Hogwarts

Group Exhibition / Hogwarts

Opening: 28/01/2010   Closing: 12/03/2010

Hogwarts, Installation view, Noga Gallery of Contemporary Art, 2010
Hogwarts, Installation view, Noga Gallery of Contemporary Art, 2010
Hogwarts, Installation view, Noga Gallery of Contemporary Art, 2010
Hogwarts, Installation view, Noga Gallery of Contemporary Art, 2010
Hogwarts, Installation view, Noga Gallery of Contemporary Art, 2010

Gili Avissar, Roey Heifetz, Andrey Lev, Sagit Mezamer

 

‘Hogwarts’ is not a thematic exhibition: the thread connecting the four participating artists- Andrey Lev, Gili Avissar, Sagit Mezamer and Roey Heifetz- is hardly that of theme, technique or medium.

 

The four are recent graduates of the Bezalel Academy M.F.A and advanced studies program, whose works stood out at ‘Haroshet’ (“industry”), the 2009 graduation show.

 

In this aspect, ‘Hogwarts’ (named after the school of witchcraft from the ‘Harry Potter’ book series) is a kind of continuum of the ‘continuing studies’, a showcase that preserves something of the interactions and reciprocal influences typical of a framework of joint studies and artistic practice.

 

However, the grouping of these four artists in a new exhibition less than a year after their graduation show, consists not merely in marking a transitory phase for them, but also gives the opportunity to follow some fascinating artistic trends whilst they are emerging; for in ‘Haroshet’, one couldn’t help but sense a new and spectacular direction: risking a generalization, there appeared to be a turn from the text-image direction, one that is so common and familiar in Israeli art, to a different direction- that of image emerging from matter.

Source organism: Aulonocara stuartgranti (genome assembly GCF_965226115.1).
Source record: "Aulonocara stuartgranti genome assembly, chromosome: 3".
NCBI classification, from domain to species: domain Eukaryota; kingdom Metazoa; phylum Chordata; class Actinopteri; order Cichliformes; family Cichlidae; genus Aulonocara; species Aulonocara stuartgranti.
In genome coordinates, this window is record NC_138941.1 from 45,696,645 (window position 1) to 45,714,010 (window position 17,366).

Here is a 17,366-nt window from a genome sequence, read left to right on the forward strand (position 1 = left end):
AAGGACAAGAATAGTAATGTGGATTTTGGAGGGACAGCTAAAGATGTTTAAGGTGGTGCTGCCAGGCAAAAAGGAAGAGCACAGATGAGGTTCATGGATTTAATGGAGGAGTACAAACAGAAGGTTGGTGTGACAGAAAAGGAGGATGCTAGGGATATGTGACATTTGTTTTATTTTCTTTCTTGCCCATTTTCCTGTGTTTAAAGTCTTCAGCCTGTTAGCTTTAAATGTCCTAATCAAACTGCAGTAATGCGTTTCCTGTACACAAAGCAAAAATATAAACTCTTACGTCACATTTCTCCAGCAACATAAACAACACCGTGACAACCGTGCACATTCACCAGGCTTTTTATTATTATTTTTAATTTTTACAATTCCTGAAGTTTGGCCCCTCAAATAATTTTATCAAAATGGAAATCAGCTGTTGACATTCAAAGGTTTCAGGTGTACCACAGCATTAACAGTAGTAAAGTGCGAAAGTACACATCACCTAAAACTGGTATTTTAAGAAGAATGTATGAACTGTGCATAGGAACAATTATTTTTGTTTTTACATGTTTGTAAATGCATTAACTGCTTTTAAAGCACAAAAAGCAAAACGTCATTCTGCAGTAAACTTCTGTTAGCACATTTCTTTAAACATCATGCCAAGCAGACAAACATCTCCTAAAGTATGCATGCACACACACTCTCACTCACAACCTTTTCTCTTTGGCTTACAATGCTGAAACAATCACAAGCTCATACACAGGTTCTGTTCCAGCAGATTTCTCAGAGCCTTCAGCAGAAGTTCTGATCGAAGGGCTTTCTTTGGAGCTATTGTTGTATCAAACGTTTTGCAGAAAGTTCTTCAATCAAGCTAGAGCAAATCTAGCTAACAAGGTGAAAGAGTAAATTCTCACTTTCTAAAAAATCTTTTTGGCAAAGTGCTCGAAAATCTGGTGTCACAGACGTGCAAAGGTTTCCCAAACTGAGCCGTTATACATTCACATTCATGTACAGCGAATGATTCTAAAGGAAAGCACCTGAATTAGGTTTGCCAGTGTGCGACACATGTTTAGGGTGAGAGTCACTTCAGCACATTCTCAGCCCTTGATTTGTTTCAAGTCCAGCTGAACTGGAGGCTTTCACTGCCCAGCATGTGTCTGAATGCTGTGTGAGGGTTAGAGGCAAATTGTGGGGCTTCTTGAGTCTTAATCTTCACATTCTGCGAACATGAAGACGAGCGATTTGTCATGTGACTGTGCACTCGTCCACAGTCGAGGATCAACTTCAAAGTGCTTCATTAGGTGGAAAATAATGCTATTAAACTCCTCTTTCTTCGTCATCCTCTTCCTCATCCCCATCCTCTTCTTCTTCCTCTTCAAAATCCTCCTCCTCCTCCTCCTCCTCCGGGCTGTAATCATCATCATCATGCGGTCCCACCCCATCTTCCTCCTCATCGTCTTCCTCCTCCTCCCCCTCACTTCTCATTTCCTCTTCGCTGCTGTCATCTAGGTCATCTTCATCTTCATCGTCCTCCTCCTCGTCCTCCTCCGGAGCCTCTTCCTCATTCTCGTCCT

Animated Histories

Group Exhibition / Animated Histories

Opening: 25/10/2007   Closing: 14/12/2007

Animated Histories, Exhibition view, Noga Gallery of Contemporary Art, 2007
Animated Histories, Exhibition view, Noga Gallery of Contemporary Art, 2007
Animated Histories, Exhibition view, Noga Gallery of Contemporary Art, 2007
Animated Histories, Exhibition view, Noga Gallery of Contemporary Art, 2007
Animated Histories, Exhibition view, Noga Gallery of Contemporary Art, 2007

Animated Histories: Qiu Anxiong, Robert Breer, Kota Ezawa, Cristina Lucas, Jenny Perlin, Shahzia Sikander, Kara Walker

 

Curated by Edna Moshenson

 

“Animated Histories” features works of contemporary artists using various techniques of animation – classical animation, digital and computerized – as an additional facet of their drawings, paintings and installations.

 

The internationally acclaimed artists participating in this exhibition are:

 

The Afro-American artist Kara Walker, born in 1969 in USA, Shahzia Sikander, born in 1969 in Lahor, Pakistan, lives and works for over twenty years in NY, Qiu Anxiong, born in 1972 in the Sichuan county in China, studied in Kassel in Germany, lives and works in Shanghai, Cristina Lucas, born in 1973 in Spain, lives and works in Madrid and Amsterdam, Kota Ezawa of Japanese-German parentage, born in 1969, lives and works in San Francisco since 1994, Jenny Perlin, born in 1970 in USA, and Robert Breer, one of the founders of experimental cinema, born in 1926 in USA.

 

The use of animation in the exhibited works is a natural and fundamental development evolving from the artists’ previous works in other media. Many contemporary artists, particularly those participating in the exhibition, use this medium in a subversive way. Relying on the features we attribute to animation – magic, fun, temptation, playfulness, humor, and poeticism – they use it as an instrument of presenting alternative historical narratives and as a channel for sharp social and political criticism.

 

The “Animated Histories” exhibition focuses on artists that combine in their works history and myth, reality and imagination; they animate, enliven and reconstruct repressed historical periods, traumatic historical and political events and complex social situations referring simultaneously to contemporary reality.